impulse to head directly toward him -- I didn't want to risk spooking him from the area of my stand -- and continued up the ridge. As morning light flooded the trees, I eased through aspen groves littered with fresh elk beds and tracks. The air was pungent with their scent.

Later I descended the ridge into the rising thermals and entered an area of mixed pine and oak dotted with meadows. The morning was so fine, I didn't let the lack of elk sightings spoil it. After all, it was just opening day, and I hadn't run across a single hunter. At noon, I stretched out in the shade to rest.

By three o'clock I was in my treestand. As a young man I never hunted out of treestands, preferring instead to hunt with both feet on terra firma. But as I've grown older, treestands have gained an appeal for me, giving me a way to hunt with my head as opposed to shank's mare.

When I found this wallow, I set up a trail camera and got some pictures of a nice bull.

Hunting friends have told me they get bored in a stand, but I never get bored. I sit quietly, clear my mind, and settle into The Zone, a place where time doesn't exist and I'm alert to everything -- evening shadow fingers creeping across the meadows; every twig snapping around me; the slightest breezes; every movement of birds, squirrels, and deer. As I now sat in The Zone, three hours passed in minutes.

At 6 p.m., as the sun dropped behind the pines and light bled from the meadow, the woods got very quiet, and a bull bugled somewhere behind me. The call reverberated through the dim woods and prickled the hair on my neck.

Waiting five minutes, I cow-called. Nothing. Another cow call, and the bull answered. For the next 20 minutes, we called back and forth. With every bugle the bull seemed to be closing the distance, and before long I spotted dark shapes ghosting around the edge of the meadow. Through my binoculars, the shapes resolved into four cow elk.

Then, off to the right, I saw the bull skirting the meadow, coming dead towards me. I almost lost my breath. Trying to hold the binoculars steady, I saw he had big, beautiful antlers, with six points to a side. As he came nearer, I put the glasses down and slowly picked up my bow. By now he was 30 yards out, staring intently at the wallow.

As I eased an arrow out of the quiver, the broadhead squeaked in the foam. The bull picked up this slight noise and stood looking for danger. I froze.

Then, as he turned broadside, I drew my 62-pound Martin recurve, picked a spot behind his shoulder, and let the sting slip.

In the failing light, I lost the arrow in flight, but at the thud of the bowstring the bull took off like Man O' War into the dark timber beyond the meadow. I heard branches popping and crashing, and then silence.

For 20 minutes, I sat still, trying to calm myself, replaying the shot in my mind. Even though I hadn't seen the arrow hit its mark, the shot had felt good, and I felt confident.

Finally, in the dark, I descended and went to the spot where the bull had stood. In the light of my headlamp, I studied the ground but could see no sign. Maybe I just wasn't seeing blood in the white light of my new LED light. With my old incandescent headlamp, blood seemed to jump out at me. Was there no blood? Had I missed the bull? I began to worry.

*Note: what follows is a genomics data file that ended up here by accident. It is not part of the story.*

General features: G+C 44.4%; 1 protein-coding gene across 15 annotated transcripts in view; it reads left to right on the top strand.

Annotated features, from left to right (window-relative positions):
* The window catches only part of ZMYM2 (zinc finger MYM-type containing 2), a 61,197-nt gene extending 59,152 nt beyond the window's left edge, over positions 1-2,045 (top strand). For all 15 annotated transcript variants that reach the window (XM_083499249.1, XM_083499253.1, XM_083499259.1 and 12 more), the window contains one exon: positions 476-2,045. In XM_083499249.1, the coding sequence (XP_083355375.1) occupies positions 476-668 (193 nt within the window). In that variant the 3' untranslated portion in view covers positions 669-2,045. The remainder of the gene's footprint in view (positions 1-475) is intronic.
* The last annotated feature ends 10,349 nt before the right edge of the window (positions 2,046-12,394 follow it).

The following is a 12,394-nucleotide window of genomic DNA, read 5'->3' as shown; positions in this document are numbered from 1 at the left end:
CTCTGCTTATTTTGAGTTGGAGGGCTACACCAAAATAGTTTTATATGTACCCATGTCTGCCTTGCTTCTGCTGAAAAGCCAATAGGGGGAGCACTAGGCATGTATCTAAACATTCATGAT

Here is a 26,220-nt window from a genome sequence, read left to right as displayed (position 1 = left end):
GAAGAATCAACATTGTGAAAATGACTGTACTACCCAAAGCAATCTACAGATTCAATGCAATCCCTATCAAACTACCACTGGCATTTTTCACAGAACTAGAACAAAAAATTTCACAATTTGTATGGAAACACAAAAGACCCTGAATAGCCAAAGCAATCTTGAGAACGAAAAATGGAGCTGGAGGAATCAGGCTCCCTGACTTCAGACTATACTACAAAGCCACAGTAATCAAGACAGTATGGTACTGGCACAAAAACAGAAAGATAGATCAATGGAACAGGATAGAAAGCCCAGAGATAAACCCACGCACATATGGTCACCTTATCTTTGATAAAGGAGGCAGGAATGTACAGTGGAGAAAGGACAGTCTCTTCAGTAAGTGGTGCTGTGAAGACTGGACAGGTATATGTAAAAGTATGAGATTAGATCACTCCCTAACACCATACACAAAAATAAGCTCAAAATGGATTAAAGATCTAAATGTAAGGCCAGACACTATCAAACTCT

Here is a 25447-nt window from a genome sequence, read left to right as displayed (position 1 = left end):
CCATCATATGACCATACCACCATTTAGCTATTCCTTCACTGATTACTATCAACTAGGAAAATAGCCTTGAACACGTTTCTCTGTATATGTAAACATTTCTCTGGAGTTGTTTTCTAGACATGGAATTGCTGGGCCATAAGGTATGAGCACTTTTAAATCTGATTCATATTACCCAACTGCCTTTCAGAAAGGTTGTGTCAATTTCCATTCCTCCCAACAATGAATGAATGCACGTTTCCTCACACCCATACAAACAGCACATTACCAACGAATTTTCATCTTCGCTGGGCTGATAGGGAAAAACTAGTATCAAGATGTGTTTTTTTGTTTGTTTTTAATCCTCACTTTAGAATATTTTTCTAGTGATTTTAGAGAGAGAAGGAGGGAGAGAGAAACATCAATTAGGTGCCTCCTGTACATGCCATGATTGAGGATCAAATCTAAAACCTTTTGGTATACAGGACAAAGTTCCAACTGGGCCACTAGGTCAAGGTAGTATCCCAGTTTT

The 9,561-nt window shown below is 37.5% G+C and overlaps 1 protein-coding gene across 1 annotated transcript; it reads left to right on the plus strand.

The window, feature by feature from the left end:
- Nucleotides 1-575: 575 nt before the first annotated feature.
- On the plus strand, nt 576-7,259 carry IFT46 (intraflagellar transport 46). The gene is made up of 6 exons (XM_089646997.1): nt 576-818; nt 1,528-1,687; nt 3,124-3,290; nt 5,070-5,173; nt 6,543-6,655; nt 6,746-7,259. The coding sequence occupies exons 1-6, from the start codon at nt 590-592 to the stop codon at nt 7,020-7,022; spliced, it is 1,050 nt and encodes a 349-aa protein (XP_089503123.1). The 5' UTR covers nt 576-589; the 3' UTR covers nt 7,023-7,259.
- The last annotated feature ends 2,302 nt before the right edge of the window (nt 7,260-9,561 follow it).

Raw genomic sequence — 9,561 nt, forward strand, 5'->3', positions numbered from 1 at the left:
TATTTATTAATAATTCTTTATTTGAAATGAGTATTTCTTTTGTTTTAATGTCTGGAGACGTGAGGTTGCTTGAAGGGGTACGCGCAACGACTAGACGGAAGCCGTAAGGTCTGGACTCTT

Here I was, in the dark, with a possibly tough tracking job ahead, and I was alone, tired, and hungry. Suddenly, being en solitario was not so appealing. I decided the better part of valor would be to hoof it back to camp, get something hot in my stomach, and return with my gas lantern.

At camp, I wolfed down a bowl of chili and loaded my butchering tools, freighter packframe, and Coleman lantern into the pickup. Then I drove as close as possible to my stand and went afoot. Thanks to my GPS, I went right to my stand.

At 10:30 p.m., I fired up the lantern and began my search. I found tracks that could have been the bull's, but they mingled with other elk tracks and then disappeared in the waist-high ferns. Dejected, I began working the meadow in a grid. Three hours passed, and I found no more sign.

So I put my treestand in a pine over the wallow, and the results speak for themselves.

As much as I hated the idea, it seemed wise at this point to go back to camp, get some sleep, and resume the search in the morning. Striking out for the truck, by blind, outhouse luck, I blundered into an area where the ferns were sprayed with blood.

My heart soared like a hawk. Quickly I picked up the blood trail and followed it perhaps 100 yards until it played out into freckles and pinheads, and then nothing. My emotions were on a rollercoaster ride, from the highest highs to lowest lows.

Back at camp I slept fitfully for an hour or so as I dreamed of the bull lying in the woods, and I was up before first light. The night before I'd tied my handkerchief to a tree branch at the last blood sign, and at dawn I started tracking there again, working arduously from one blood speck to the next.

Near eight o'clock, I jumped onto a log to survey the forest. About 100 feet ahead, in a sunny glade, I spotted an elk antler arching out of the grass. It took me a minute to realize just what it was. Then I ran ahead. The rollercoaster had just topped out.

I spent the morning dressing and skinning my bull, an uphill job for an old solitario.

Then, about noon, I ran into guides Rom Dryden and Jimmy Seay of Rincon Outfitters.

They insisted on helping me finish packing meat, and when I protested, they simply pointed out that they had a client in the woods and some free time. As they selflessly donated their time and energy to help a total stranger, I could scarcely express my thanks.

They would probably contest this, saying I wasn't a total stranger but a fellow elk hunter.

Generosity like theirs reaffirms my faith in humanity. Occasionally, even a solitario welcomes some company.

The next day, back in camp, another hunter pulled in. He said he saw my trophy from the road and had to have a closer look. For some time he stood admiring the antlers, and after hearing my story, he said, "I bet you'll be happy to get home!"

I just smiled. What I didn't tell him was that while pursuing elk in wild country,

bow in hand, en solitario, I am home.

The author and his wife live in Hereford, Arizona.